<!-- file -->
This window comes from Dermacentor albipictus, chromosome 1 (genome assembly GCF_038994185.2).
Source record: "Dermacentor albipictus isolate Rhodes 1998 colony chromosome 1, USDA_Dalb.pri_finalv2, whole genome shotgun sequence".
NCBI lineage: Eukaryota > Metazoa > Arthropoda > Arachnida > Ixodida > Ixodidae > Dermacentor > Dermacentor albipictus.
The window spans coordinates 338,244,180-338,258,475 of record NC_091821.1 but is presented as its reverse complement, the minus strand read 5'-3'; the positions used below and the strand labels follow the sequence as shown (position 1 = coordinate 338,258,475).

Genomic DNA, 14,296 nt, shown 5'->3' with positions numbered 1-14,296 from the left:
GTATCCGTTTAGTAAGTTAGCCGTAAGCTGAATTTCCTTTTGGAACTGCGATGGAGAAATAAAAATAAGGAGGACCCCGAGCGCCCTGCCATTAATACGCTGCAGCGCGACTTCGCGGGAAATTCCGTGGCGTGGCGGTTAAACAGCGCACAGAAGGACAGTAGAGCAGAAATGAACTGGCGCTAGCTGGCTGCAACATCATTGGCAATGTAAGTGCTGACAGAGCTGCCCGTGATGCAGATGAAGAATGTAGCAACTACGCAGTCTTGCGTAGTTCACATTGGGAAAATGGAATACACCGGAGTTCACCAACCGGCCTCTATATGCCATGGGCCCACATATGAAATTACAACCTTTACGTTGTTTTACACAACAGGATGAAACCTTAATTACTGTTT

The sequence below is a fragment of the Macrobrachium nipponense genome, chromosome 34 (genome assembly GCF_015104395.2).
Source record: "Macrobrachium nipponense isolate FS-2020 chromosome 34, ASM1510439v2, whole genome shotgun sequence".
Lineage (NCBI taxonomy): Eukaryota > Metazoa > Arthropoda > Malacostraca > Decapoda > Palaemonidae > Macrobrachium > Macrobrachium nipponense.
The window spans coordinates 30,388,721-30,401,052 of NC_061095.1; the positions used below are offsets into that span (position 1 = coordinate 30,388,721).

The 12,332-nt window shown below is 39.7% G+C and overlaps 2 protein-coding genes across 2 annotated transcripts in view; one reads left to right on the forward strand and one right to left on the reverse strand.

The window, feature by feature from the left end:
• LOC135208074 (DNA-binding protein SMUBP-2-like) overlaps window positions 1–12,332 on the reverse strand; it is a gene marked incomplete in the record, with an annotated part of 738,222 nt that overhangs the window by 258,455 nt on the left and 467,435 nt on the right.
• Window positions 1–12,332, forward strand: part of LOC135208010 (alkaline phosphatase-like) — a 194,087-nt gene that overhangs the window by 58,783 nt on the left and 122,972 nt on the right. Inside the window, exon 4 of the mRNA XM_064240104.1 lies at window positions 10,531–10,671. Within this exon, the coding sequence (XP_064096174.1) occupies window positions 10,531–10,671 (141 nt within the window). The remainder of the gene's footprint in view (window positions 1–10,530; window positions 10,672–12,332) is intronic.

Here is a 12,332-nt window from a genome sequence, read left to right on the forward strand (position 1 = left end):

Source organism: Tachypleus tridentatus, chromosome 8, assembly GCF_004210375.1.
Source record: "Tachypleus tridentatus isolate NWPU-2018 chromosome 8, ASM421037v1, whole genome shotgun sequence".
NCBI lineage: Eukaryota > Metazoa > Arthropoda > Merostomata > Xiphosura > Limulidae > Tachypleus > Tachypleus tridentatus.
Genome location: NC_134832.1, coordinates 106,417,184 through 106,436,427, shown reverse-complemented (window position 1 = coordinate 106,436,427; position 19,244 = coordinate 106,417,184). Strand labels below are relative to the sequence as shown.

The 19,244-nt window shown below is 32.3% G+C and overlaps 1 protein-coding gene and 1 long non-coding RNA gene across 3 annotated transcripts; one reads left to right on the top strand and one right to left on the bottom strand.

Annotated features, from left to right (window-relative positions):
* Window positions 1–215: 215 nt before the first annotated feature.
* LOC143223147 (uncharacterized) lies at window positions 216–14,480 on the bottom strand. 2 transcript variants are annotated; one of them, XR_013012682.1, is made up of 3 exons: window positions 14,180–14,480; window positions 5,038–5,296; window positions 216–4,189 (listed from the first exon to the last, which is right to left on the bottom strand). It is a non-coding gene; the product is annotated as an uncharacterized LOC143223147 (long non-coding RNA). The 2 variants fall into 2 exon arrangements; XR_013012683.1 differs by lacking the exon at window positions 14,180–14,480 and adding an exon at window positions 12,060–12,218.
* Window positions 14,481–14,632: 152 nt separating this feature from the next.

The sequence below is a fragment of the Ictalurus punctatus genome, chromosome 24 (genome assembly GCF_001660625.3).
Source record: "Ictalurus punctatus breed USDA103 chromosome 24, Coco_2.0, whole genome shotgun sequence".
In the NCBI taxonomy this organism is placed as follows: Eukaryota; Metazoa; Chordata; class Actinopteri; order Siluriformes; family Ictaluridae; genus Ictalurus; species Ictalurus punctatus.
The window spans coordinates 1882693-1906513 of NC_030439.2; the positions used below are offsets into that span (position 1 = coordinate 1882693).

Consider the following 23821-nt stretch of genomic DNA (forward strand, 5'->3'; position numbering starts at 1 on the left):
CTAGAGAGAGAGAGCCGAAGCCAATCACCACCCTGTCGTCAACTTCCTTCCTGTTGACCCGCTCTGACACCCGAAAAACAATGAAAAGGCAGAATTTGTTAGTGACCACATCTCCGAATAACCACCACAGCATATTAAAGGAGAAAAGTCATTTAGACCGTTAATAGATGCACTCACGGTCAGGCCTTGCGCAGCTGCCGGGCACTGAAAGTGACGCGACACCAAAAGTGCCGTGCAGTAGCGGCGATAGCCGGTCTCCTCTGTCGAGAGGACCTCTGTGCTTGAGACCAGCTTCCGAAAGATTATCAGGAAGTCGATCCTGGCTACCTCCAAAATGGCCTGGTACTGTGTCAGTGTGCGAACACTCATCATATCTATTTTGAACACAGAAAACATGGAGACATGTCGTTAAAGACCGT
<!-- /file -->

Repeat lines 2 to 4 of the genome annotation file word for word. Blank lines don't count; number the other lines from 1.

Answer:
Source record: "Dermacentor albipictus isolate Rhodes 1998 colony chromosome 1, USDA_Dalb.pri_finalv2, whole genome shotgun sequence".
NCBI lineage: Eukaryota > Metazoa > Arthropoda > Arachnida > Ixodida > Ixodidae > Dermacentor > Dermacentor albipictus.
The window spans coordinates 338,244,180-338,258,475 of record NC_091821.1 but is presented as its reverse complement, the minus strand read 5'-3'; the positions used below and the strand labels follow the sequence as shown (position 1 = coordinate 338,258,475).